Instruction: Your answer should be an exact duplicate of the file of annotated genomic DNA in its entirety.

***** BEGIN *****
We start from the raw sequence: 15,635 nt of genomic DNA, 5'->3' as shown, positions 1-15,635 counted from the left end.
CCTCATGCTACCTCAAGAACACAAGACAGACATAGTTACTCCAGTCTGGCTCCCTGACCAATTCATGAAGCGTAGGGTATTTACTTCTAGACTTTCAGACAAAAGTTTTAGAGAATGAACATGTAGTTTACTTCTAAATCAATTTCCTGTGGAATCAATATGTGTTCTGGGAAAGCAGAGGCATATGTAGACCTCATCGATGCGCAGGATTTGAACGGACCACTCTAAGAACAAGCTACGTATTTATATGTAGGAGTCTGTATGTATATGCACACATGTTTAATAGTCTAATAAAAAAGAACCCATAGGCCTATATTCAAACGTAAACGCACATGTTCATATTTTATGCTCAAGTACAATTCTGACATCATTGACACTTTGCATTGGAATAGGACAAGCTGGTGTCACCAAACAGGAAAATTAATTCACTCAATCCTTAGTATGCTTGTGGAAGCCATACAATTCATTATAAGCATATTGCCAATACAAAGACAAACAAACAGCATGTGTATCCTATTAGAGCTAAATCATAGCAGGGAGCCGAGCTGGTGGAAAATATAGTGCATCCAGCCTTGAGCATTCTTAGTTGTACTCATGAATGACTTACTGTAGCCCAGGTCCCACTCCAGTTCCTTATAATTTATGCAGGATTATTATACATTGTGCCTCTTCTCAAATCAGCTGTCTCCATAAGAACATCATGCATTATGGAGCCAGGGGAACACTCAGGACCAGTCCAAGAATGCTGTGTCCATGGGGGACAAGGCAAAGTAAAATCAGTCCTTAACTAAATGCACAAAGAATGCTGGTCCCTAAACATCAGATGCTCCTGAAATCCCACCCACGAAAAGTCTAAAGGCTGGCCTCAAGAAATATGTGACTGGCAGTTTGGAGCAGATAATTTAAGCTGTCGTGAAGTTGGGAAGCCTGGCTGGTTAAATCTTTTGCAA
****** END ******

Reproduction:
We start from the raw sequence: 15,635 nt of genomic DNA, 5'->3' as shown, positions 1-15,635 counted from the left end.
CCTCATGCTACCTCAAGAACACAAGACAGACATAGTTACTCCAGTCTGGCTCCCTGACCAATTCATGAAGCGTAGGGTATTTACTTCTAGACTTTCAGACAAAAGTTTTAGAGAATGAACATGTAGTTTACTTCTAAATCAATTTCCTGTGGAATCAATATGTGTTCTGGGAAAGCAGAGGCATATGTAGACCTCATCGATGCGCAGGATTTGAACGGACCACTCTAAGAACAAGCTACGTATTTATATGTAGGAGTCTGTATGTATATGCACACATGTTTAATAGTCTAATAAAAAAGAACCCATAGGCCTATATTCAAACGTAAACGCACATGTTCATATTTTATGCTCAAGTACAATTCTGACATCATTGACACTTTGCATTGGAATAGGACAAGCTGGTGTCACCAAACAGGAAAATTAATTCACTCAATCCTTAGTATGCTTGTGGAAGCCATACAATTCATTATAAGCATATTGCCAATACAAAGACAAACAAACAGCATGTGTATCCTATTAGAGCTAAATCATAGCAGGGAGCCGAGCTGGTGGAAAATATAGTGCATCCAGCCTTGAGCATTCTTAGTTGTACTCATGAATGACTTACTGTAGCCCAGGTCCCACTCCAGTTCCTTATAATTTATGCAGGATTATTATACATTGTGCCTCTTCTCAAATCAGCTGTCTCCATAAGAACATCATGCATTATGGAGCCAGGGGAACACTCAGGACCAGTCCAAGAATGCTGTGTCCATGGGGGACAAGGCAAAGTAAAATCAGTCCTTAACTAAATGCACAAAGAATGCTGGTCCCTAAACATCAGATGCTCCTGAAATCCCACCCACGAAAAGTCTAAAGGCTGGCCTCAAGAAATATGTGACTGGCAGTTTGGAGCAGATAATTTAAGCTGTCGTGAAGTTGGGAAGCCTGGCTGGTTAAATCTTTTGCAA